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Mission: To improve vehicle and pedestrian safety.
A high priority for the Tolowa Dee-ni' nation is to enhance safety along the Highway 101 corridor as it is the primary means of travel for most people living or working in the Smith River area. Automobile, and pedestrian safety, needs to be improved on North Indian Road, South Indian Road, and the intersections of North Indian Road and Highway 101 and Rowdy Creed Road and Highway 101. These intersections are locations documenting frequent accidents.
South Indian Road Pedestrian, Bicycle Improvements: Construct detached bicycle and pedestrian pathways, locate utilities underground, construct new street lights, improve street signage and construct street inhibitors.
Safety improvements to the intersection of Highway 101 and South and North Indian Roads: Install a round-about, provide safer crossing for pedestrians
North Indian Road: construct sidewalks and bike lanes, locate utilities underground, construct new street lights, fill in ditches and drains, improve street signage and construct speed inhibitors.
Rowdy Creek Road at the intersection of Highway 101: Add a turn lane, install a caution light, expand and widen the Highway 101 Bridge over Rowdy Creek, provide a 4-way round-about at Fred Haight and Highway 101.
Construct a new road and cul-de-sac for the proposed new housing project.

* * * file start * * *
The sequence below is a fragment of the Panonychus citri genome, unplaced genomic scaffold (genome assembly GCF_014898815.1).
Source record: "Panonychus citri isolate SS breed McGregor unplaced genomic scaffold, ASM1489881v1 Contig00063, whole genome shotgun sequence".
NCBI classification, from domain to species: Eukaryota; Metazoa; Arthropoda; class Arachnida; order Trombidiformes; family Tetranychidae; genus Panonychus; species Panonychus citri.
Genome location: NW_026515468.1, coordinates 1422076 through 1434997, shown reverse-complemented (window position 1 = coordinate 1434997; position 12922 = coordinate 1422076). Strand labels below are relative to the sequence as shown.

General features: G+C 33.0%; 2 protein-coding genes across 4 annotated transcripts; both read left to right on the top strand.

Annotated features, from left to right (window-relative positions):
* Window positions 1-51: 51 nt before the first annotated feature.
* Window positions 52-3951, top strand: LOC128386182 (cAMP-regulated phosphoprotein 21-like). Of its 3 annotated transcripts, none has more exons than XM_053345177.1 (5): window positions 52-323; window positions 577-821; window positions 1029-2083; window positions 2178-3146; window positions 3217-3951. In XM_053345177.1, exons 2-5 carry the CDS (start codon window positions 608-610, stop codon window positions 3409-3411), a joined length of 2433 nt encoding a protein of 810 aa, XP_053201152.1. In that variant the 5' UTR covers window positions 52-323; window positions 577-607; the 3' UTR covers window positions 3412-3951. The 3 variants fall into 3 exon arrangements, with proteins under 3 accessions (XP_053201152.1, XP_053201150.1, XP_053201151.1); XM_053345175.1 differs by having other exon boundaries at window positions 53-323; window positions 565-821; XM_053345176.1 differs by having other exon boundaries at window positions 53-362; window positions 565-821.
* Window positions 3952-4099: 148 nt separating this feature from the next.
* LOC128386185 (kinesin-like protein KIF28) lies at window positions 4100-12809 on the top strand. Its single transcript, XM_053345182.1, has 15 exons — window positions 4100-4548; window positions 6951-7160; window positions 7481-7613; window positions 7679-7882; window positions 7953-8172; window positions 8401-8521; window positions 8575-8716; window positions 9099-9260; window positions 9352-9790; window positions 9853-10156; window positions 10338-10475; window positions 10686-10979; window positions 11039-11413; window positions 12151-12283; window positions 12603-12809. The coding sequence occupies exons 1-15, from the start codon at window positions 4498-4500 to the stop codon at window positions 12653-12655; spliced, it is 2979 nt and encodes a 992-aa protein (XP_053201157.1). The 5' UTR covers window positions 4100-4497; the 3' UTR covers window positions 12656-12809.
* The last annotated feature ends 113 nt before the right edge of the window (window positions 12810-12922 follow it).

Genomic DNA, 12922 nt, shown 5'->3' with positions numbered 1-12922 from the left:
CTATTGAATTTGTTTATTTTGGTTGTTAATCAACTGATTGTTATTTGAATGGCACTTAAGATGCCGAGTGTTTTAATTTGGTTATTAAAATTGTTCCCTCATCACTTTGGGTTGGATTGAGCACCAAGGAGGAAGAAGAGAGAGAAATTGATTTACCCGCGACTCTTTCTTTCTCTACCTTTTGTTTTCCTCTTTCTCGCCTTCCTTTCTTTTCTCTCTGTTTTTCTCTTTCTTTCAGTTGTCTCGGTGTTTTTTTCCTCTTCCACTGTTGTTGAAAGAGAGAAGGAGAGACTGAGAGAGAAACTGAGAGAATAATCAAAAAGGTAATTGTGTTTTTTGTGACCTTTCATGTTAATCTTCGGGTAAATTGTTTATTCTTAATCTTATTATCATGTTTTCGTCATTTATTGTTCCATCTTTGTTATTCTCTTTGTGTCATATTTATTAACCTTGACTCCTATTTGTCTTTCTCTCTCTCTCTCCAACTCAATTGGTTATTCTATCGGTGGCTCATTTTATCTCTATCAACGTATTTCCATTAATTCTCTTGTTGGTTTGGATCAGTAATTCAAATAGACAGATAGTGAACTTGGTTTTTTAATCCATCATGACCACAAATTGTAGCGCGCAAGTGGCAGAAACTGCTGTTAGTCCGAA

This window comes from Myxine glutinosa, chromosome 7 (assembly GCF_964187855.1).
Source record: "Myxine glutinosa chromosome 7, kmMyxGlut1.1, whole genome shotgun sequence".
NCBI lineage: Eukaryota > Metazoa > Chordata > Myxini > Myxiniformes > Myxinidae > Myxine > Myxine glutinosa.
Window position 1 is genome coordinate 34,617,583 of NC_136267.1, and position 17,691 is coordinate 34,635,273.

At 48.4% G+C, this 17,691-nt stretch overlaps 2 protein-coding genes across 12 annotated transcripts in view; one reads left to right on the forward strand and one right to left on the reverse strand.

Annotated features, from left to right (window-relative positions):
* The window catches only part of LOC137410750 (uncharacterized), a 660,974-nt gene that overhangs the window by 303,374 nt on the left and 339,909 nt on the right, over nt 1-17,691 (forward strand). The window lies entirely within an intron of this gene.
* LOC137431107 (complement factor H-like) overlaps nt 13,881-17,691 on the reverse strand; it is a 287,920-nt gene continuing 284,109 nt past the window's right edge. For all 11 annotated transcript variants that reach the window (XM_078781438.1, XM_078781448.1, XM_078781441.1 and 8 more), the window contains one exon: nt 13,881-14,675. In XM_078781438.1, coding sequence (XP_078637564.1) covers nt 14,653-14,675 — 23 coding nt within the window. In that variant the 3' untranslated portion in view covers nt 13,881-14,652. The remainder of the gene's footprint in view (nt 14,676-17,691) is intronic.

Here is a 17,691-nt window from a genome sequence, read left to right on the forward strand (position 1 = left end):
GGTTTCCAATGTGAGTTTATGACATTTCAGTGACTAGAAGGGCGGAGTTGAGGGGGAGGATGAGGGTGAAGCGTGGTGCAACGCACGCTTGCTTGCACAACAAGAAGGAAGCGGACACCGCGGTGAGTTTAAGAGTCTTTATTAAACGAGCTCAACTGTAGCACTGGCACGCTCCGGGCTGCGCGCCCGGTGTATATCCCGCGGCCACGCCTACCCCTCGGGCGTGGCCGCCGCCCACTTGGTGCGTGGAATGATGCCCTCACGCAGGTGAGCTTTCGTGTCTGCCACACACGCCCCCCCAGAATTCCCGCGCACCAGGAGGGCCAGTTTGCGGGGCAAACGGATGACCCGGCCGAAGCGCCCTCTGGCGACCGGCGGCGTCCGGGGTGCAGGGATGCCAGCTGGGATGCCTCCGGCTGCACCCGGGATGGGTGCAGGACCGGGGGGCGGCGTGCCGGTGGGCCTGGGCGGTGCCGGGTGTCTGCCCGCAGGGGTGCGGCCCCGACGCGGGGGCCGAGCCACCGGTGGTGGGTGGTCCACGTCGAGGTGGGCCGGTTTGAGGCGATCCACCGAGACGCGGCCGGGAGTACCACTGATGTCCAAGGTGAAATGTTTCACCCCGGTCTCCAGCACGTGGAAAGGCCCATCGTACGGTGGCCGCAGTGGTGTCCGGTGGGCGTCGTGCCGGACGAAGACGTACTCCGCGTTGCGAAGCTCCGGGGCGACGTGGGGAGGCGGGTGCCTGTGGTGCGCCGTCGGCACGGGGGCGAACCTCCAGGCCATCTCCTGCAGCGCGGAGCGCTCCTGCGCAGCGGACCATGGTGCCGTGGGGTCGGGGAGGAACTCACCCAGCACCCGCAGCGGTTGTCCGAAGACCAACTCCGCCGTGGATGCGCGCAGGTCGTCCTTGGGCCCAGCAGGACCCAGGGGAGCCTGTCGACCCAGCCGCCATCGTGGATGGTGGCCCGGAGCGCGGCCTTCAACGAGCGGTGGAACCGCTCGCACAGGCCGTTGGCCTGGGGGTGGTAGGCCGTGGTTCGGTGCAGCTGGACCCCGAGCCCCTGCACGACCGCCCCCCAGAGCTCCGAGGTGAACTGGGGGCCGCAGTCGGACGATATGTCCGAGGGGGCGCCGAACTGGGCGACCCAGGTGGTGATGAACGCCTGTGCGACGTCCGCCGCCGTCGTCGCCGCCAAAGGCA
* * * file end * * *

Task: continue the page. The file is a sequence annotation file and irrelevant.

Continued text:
PHASE I of the North/South Indian Road Safety Project, which will make the intersection of North/South Indian Road and Highway 101 safer for vehicles and pedestrians. This intersection is at the heart of the Tolowa Dee-ni' Nation and is heavily traveled because of its proximity to the Tribe’s medical clinic, Headstart building, cultural center, and various other heavily visited areas. Currently, the road is not wide enough to accommodate the volume of traffic (which is only expected to increase) and it does not have sidewalks or other pedestrian pathways, which forces people to walk on the edge of Highway 101. To date, Tolowa Dee-ni' Nation has documented through the California Department of Transportation and the California Highway Patrol over 15 vehicular and pedestrian accidents in the past three years, including two separate vehicular and pedestrian fatalities in this critical corridor and high-volume intersection with state Highway 101.
PHASE II $3.5 million – Widen roadway and expand shoulders, construct overlay, drainage, signing and striping. Design development for pedestrian lighting, utility conversion (underground overhead utilities)
Tolowa Dee-ni' Nation Awarded $2.5 Million in TIGER Funds for US Highway 101 Safety Corridor Improvements.
US Department of Transportation TIGER III grant application for its US 101 Multimodal Smith River Safety Corridor Project has been funded for $2.5 million. The Tolowa Dee-ni' Nation, a federally-recognized tribal government, will be the lead agency and project developer to improve signage, safety, and shoulder treatments along the highway. This project will enhance safety for pedestrians, bicyclists, and motorists on the critical arterial highway that connects coastal northern California with southwestern Oregon.
Tolowa Dee-ni' Nation has developed long-term joint US 101 planning partnerships with Caltrans, ODOT, and Del Norte County.
DEL NORTE COUNTY COOPERATION
The Safety and Traffic Improvements Project on South Indian Road was formally coordinated by the execution of a Memorandum of Agreement by and between the County of Del Norte and the Tolowa Dee-ni' Nation Tribal Government.
140 Rowdy Creek Rd.
Smith River, Ca. 95567